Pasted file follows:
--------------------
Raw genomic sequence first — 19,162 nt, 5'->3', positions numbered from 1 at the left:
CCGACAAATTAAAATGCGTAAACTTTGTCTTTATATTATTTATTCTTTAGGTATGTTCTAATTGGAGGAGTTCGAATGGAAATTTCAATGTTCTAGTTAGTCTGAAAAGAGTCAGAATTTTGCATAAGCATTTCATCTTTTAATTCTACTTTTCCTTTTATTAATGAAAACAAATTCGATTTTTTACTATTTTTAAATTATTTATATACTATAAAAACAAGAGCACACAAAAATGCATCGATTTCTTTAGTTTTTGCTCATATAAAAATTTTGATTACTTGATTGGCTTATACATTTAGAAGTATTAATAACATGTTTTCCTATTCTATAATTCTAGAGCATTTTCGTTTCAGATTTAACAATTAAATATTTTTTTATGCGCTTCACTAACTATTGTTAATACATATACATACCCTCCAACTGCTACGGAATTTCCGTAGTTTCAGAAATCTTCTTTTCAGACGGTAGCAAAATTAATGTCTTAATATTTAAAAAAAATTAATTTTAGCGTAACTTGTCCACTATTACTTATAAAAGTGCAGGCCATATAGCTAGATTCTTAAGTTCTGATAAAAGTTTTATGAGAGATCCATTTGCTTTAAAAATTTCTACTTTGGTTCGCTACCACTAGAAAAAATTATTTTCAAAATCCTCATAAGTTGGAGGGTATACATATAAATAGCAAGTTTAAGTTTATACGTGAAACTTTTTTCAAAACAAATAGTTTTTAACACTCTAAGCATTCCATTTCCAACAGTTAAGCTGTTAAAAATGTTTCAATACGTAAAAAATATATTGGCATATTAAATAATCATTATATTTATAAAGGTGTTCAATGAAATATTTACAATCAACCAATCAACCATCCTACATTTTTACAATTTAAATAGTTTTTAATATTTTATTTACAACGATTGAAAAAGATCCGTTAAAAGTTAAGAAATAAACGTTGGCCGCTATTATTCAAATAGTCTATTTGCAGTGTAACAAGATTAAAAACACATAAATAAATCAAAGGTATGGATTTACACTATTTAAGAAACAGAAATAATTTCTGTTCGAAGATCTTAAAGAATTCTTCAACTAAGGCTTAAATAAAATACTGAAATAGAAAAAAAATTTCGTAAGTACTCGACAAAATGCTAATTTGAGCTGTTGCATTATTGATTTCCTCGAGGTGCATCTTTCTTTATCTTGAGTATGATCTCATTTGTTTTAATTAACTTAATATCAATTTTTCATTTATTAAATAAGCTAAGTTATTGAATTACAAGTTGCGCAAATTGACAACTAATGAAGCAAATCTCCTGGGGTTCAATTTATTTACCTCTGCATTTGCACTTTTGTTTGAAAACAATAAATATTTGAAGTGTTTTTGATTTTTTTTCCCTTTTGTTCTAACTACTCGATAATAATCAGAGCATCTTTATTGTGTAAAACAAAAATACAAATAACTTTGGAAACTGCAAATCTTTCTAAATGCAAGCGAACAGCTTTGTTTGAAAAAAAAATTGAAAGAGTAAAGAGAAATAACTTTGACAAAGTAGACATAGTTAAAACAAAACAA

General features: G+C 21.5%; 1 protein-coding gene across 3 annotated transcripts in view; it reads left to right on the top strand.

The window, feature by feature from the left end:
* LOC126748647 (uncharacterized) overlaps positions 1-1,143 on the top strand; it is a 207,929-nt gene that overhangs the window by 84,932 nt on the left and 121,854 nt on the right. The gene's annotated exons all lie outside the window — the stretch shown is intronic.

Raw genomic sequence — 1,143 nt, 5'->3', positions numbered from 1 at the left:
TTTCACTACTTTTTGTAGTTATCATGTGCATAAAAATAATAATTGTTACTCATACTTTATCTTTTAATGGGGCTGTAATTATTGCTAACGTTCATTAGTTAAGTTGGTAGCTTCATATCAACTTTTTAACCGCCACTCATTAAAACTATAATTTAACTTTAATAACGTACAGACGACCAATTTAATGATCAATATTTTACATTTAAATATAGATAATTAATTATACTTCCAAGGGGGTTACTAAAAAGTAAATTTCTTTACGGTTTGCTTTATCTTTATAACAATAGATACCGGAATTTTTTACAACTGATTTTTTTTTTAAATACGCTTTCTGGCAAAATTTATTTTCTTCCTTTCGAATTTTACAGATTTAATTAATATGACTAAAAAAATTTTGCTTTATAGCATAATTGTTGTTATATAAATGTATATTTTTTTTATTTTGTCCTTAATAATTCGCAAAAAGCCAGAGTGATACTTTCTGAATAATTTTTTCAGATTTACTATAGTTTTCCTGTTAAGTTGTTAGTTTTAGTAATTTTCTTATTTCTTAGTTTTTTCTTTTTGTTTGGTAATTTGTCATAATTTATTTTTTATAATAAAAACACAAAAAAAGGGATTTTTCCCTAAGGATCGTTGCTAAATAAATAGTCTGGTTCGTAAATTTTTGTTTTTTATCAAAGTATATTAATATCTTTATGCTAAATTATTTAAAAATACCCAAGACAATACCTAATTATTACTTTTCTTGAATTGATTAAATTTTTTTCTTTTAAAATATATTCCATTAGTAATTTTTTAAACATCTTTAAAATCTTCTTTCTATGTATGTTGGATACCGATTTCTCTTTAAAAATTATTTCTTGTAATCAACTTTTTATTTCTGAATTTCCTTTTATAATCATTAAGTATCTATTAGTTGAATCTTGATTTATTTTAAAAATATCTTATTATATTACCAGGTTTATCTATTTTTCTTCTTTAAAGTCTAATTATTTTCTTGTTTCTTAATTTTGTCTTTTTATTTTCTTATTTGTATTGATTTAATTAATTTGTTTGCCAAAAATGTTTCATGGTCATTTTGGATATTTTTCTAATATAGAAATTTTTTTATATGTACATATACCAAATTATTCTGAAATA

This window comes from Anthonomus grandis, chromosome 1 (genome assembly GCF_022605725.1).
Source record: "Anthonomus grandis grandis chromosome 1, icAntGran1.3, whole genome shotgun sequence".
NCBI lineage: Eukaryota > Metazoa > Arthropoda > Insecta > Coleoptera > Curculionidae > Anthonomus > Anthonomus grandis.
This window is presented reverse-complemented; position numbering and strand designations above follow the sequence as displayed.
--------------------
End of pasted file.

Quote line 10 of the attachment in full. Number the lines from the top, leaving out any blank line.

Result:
NCBI lineage: Eukaryota > Metazoa > Arthropoda > Insecta > Coleoptera > Curculionidae > Anthonomus > Anthonomus grandis.